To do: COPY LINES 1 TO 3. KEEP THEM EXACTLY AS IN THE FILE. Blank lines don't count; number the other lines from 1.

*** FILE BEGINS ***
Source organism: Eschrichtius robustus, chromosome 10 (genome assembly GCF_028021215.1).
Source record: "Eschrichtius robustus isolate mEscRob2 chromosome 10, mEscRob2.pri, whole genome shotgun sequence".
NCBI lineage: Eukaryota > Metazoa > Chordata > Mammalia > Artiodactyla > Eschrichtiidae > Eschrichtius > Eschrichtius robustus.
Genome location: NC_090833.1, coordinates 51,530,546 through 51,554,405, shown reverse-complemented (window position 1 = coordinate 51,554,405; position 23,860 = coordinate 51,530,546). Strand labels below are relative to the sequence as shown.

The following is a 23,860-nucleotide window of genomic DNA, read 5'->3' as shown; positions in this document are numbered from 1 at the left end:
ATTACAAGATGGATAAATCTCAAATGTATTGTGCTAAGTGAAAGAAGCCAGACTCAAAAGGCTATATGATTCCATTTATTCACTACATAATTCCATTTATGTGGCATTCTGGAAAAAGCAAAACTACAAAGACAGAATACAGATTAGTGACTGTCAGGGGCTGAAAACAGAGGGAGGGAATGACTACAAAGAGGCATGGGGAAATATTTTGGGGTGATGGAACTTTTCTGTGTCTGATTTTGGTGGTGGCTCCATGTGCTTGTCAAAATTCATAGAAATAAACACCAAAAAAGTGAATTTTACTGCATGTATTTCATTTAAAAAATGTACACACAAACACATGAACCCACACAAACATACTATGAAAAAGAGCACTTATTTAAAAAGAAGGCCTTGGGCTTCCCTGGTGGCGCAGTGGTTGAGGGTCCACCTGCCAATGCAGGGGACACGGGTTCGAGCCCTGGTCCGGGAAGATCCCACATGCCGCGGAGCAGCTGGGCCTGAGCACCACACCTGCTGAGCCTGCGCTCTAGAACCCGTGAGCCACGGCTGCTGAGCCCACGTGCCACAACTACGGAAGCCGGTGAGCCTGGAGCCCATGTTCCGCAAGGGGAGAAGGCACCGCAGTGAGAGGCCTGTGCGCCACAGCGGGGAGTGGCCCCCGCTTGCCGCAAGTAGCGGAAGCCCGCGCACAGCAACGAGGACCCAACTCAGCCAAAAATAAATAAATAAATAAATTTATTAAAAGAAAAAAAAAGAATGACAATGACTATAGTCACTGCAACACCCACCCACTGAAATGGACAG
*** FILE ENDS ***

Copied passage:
Source organism: Eschrichtius robustus, chromosome 10 (genome assembly GCF_028021215.1).
Source record: "Eschrichtius robustus isolate mEscRob2 chromosome 10, mEscRob2.pri, whole genome shotgun sequence".
NCBI lineage: Eukaryota > Metazoa > Chordata > Mammalia > Artiodactyla > Eschrichtiidae > Eschrichtius > Eschrichtius robustus.